Samus representatives tend to be a lot more “steady” in their performances than other characters, but if we wanted to get gritty with bracket projects, making it to Top 32 isn’t as free as you might think, even for “Pluck.” Although they’d be favored, the prospect of facing players like Free Palestine, who scared Plup off Samus at Shine 2018, or even a non-MPGR player like Solobattle already makes this a non “guarantee.” And in winner’s first round of Top 64, they could easily struggle with someone like Michael, Colbol, or NMW.
To be as favorable as possible, let’s assume that “Pluck” is good enough to make it to Top 32 at 85 percent of the supermajors they enter. But come winner’s round of 32, they will most likely have to play another Top 50 player. Who they have to play is hard to predict but could make or break their bracket. The best shot for Samus is most likely going to be a spacie or Ice Climbers player. The worst shot is a near “autolose” like Swedish Delight or KJH. And even if those two aren’t there, someone like Captain Faceroll, FatGoku or Gahtzu might take their place.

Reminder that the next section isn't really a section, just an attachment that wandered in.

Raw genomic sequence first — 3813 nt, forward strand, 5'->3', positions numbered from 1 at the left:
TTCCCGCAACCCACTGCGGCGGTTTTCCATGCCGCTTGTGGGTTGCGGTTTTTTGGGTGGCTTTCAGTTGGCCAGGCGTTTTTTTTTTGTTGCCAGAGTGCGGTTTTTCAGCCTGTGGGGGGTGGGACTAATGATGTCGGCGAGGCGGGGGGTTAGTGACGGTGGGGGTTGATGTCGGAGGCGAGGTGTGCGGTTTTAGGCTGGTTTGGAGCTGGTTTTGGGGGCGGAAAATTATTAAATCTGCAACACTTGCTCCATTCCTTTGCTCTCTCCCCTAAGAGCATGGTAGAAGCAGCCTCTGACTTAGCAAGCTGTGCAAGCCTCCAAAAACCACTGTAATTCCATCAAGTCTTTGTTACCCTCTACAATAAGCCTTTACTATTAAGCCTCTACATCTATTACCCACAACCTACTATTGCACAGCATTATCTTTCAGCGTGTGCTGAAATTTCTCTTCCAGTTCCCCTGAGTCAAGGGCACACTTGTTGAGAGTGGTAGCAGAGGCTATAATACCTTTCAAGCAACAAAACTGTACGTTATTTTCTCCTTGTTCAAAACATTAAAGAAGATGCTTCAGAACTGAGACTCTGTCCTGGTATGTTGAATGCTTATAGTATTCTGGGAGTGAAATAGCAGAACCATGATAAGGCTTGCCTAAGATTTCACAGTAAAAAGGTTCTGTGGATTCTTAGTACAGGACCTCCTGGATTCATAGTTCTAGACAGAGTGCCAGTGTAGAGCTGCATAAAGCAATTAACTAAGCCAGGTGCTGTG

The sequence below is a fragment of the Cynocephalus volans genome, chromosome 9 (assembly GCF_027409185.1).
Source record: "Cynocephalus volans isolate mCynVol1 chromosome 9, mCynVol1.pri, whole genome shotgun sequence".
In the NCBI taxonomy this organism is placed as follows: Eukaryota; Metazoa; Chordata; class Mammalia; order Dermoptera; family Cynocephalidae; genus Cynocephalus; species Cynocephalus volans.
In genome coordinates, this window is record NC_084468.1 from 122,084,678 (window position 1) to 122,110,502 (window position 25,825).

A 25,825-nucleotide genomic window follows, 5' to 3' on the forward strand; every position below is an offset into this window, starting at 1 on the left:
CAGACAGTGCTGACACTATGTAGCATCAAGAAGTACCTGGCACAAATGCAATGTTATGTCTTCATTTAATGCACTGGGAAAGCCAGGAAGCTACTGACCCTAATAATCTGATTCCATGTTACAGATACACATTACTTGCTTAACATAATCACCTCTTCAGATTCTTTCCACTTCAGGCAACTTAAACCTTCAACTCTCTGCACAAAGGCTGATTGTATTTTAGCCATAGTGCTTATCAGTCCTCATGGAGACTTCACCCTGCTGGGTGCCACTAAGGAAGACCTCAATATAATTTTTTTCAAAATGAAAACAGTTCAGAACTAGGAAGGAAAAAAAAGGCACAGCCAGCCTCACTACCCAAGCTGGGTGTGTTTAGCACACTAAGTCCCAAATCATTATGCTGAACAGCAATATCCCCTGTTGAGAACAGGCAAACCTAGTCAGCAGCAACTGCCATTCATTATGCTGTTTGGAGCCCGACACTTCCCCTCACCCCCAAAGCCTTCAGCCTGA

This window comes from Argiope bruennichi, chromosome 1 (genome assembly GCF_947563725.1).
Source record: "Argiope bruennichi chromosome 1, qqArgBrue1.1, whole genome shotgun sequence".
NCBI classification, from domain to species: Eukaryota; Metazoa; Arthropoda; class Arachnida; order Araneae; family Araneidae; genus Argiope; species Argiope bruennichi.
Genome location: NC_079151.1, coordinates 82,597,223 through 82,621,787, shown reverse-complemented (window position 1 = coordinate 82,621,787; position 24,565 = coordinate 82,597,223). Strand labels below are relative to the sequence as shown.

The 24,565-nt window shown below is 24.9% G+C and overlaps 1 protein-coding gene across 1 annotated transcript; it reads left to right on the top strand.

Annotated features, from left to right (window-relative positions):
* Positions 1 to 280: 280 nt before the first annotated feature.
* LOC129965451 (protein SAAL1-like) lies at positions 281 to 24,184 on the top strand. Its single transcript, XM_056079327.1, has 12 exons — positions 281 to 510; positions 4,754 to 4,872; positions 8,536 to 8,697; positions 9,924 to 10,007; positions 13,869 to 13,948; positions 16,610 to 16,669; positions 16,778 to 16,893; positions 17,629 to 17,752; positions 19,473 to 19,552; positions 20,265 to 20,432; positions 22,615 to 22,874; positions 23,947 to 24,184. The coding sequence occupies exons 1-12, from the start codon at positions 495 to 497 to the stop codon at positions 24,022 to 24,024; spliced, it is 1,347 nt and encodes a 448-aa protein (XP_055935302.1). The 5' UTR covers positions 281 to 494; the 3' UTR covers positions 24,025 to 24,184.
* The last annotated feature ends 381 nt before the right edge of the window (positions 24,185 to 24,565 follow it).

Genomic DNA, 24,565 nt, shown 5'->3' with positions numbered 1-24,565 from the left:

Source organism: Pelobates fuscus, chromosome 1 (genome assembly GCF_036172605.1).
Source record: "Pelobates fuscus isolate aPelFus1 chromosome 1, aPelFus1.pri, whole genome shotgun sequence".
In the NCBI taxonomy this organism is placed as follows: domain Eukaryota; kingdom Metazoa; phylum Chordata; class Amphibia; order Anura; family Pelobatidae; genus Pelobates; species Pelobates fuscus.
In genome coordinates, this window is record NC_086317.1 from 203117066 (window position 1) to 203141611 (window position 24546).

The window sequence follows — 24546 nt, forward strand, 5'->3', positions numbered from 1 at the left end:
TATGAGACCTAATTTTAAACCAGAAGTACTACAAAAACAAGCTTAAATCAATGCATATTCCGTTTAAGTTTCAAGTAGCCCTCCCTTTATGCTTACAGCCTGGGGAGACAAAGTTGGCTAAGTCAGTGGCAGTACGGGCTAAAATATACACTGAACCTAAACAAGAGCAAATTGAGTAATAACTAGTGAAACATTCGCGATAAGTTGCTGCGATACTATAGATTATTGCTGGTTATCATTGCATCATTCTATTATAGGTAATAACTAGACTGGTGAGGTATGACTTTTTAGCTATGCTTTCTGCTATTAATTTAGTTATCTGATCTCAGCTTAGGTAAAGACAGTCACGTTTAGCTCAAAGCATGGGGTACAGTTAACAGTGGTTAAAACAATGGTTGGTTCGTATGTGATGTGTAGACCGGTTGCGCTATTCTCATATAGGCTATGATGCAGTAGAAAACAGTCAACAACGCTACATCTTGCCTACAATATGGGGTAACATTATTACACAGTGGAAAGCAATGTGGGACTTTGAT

“Pluck” still has two more sets to make it to Top 8 from winner’s side. If they are the 14th seed, it means that in this timeline, they have to likely play two of the following: the third seed, sixth seed, tenth seed, 23rd seed and 30th seed. To put in real terms, this means “Pluck” needs to beat two of Mango/Zain/Mew2King/Shroomed/Spark/KJH (replace the last three with whomever you want). I don’t know about you, but in a Genesis-caliber supermajor setting, this is probably where our hero falls to loser’s, where the chances of winning the tournament functionally will become zero.
If they miraculously stay alive in winner’s bracket, they still have to win three sets to win the tournament. Doing so would require an unprecedented amount of cinderella runs from other players or wins over anywhere from one to three top seeds. In terms of what the bracket structure would have to look like in terms of seeded results vs. actual results, the latest version of in-person Quarterly Rapport in New Jersey is probably what the seeding results would like. That’s not happening at a major.
Given all of this, the best chance for “Pluck” is probably at an invitational-style event like Smash Summit. There are simply too many variables at an open event to account for, and they probably hurt
“Pluck” more than the competition.
If I were to guess what the bracket looks like, it probably needs some or all of the following: two wobbling Ice Climbers players making deep runs into bracket by beating the “autolose” Samus-slayers, “Pluck” beating them, one or two top players dropping out of the tournament, and then the set of “Pluck’s” life coming against some combination of Leffen, Zain, Axe, aMSa, and a Fox player. Doing the math right now is way too difficult, intuitively, I’m gonna say this has a one percent chance of happening.